While they were listening, the men of the council became furious and ground their teeth at him. But he (Stephen), full of the Holy Spirit, gazed up to heaven and saw God's glory and Jesus standing at God's right hand. "Look!" He said, "I see heaven opened and the Son of Man standing at God's right hand."
But they yelled at the top of their voices, held their ears shut, and all together rushed at him. They threw him out of the city and started to stone him. The witness had laid their outer clothes at the feet of a young man - his name was Saul.
While they were stoning Stephen, he called, "Lord Jesus, receive my spirit." Then, kneeling, he called out loud, "Lord, don't hold this sin against them." When he had said this, he fell asleep.
And Saul approved of their killing him... Saul was trying to destroy the church.
I don't want to talk about Stephen and his incredible speech and sacrifice today. Instead, I want to talk about Paul. Big surprise, right? It's always one or the other. This is an awesome portion of Scripture (it's all awesome, truth be told), and people use it all the time. It's one of my favorites. Here we see this young man, smart, respected, well-versed in theology. And not only is he OK with killing this man, he goes the extra mile to lock up every Christian that he can find.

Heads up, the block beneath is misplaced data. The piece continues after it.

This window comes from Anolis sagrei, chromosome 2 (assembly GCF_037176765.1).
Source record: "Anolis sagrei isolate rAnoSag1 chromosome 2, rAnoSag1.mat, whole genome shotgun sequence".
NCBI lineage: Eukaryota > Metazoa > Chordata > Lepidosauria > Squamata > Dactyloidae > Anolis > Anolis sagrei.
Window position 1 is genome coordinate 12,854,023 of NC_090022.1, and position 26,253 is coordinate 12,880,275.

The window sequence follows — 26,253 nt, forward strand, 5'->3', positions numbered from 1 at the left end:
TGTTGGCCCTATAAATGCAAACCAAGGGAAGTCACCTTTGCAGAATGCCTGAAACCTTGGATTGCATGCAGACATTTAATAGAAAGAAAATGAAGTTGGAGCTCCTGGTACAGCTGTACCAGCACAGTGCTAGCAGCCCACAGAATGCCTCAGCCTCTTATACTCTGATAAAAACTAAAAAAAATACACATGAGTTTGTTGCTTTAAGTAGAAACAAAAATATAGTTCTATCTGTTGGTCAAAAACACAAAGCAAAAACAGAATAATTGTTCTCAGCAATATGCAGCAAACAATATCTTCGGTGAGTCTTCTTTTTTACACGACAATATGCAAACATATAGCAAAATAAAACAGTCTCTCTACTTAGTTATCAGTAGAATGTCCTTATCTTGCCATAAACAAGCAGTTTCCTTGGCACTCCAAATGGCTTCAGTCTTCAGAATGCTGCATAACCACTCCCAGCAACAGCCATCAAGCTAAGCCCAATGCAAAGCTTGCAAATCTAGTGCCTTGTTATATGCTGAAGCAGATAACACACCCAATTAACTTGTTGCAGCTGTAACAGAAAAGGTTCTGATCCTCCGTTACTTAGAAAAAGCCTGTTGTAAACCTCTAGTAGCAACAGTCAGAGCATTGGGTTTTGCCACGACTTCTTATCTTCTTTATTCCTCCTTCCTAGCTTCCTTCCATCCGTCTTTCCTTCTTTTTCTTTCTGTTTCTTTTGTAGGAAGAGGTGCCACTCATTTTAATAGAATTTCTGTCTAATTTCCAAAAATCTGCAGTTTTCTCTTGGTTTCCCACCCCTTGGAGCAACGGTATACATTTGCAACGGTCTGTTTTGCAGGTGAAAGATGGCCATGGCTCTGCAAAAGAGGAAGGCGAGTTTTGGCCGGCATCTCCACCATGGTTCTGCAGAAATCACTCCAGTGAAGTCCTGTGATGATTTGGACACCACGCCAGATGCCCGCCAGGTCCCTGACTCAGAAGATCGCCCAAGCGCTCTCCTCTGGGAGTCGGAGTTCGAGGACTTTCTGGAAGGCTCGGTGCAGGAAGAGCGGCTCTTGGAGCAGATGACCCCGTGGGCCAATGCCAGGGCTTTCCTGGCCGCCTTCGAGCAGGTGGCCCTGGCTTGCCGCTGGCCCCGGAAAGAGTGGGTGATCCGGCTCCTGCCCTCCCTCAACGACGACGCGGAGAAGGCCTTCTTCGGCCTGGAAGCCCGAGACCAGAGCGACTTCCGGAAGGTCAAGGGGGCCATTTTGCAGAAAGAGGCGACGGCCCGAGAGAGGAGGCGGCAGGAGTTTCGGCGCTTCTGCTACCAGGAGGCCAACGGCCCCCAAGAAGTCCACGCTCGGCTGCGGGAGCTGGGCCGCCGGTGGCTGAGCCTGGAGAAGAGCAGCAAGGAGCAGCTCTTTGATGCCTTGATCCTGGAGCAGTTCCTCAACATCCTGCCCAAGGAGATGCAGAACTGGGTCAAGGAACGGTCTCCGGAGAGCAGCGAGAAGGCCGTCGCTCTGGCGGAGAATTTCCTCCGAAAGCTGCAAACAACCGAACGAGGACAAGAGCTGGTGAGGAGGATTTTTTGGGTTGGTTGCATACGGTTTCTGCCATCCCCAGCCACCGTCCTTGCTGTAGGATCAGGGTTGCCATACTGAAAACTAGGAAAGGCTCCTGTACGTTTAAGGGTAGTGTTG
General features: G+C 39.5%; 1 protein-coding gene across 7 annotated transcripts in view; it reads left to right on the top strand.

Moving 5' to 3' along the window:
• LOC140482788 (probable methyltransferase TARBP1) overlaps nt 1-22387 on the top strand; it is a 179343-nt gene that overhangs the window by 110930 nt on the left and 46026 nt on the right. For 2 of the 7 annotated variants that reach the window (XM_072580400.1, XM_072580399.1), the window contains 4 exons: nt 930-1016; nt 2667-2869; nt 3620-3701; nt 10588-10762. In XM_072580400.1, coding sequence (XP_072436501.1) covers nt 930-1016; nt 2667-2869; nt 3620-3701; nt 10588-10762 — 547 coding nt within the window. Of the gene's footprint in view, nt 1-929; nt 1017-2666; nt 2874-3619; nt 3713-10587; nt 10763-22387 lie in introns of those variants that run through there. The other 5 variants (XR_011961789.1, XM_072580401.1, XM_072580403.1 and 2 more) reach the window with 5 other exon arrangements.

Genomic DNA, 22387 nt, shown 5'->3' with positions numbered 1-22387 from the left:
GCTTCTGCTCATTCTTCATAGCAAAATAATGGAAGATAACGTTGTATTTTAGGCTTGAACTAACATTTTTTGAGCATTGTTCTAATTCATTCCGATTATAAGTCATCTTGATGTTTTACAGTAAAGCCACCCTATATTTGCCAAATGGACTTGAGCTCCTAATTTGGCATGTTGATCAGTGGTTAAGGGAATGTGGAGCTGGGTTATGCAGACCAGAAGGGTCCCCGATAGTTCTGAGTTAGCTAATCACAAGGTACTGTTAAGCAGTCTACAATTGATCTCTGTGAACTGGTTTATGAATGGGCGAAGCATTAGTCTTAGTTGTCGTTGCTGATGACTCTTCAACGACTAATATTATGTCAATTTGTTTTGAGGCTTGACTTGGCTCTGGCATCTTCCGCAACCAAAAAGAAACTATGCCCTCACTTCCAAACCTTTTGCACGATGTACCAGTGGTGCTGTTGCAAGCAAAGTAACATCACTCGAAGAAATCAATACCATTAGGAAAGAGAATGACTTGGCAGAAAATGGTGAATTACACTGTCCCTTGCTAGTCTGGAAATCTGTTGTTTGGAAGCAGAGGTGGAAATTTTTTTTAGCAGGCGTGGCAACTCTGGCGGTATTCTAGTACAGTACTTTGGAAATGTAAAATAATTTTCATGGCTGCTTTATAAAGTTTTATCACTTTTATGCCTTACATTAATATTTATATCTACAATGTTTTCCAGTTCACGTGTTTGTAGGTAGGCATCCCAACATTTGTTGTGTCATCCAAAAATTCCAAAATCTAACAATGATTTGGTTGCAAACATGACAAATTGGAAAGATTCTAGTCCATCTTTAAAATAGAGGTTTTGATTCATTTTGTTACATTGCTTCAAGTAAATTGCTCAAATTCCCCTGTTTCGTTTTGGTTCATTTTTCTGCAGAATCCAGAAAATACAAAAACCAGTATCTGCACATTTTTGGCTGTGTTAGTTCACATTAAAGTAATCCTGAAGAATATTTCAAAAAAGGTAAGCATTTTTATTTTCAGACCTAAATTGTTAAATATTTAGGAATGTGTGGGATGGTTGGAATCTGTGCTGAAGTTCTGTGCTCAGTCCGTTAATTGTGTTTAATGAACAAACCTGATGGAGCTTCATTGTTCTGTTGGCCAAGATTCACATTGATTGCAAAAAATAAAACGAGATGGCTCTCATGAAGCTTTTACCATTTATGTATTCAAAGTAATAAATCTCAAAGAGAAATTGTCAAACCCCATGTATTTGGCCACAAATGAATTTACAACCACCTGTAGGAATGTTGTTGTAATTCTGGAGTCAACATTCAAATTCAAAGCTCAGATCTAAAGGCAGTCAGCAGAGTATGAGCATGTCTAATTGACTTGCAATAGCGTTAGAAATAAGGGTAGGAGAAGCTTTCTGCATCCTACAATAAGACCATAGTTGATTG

And yet... God still had plans for him. Despite all the evil that he did. Despite his hatred of Jesus and his followers, God still wanted to use him. So Jesus interrupted Saul en route to Damascus, forever changing this villain into a devote and dedicated man of God, newly christened Paul.
So, Jesus sent Paul to Ananias in Damascus, and God warned Ananias in a vision that Paul was coming to see him. Ananias was so concerned as to protest, "Lord, I've heard many tell how much this man has done to Your holy people in Jerusalem, and he's here with authority from the ruling priests to put in chains all who call on Your name."(Acts 9:13)
When God has placed a call on someone, its not our place to refuse to help them. It doesn't matter who they were or what they've done. In situations like this, we have two options: Despite our misgivings and protestations, we can follow God's direction, like Ananias, or we pull a Jonah, running in the opposite direction of the person that God wants saved, because we know the evil that this person has done and that we don't want them saved. We all know the right answer, its no surprise.
It doesn't matter who or what these people are or have been. We like to forget our own sin, while remembering the evils that others have done. If Jesus has thrown their sins as far as the east is from the west, who are we to go looking for them? Who are we to remember them? Even as Christians, we all make mistakes - who are we to judge someone who isn't saved, or even another Christian, for what they do wrong? Be like Ananias and don't condemn any for the sins of the past, or like Stephen, who didn't even hate the people who were killing him.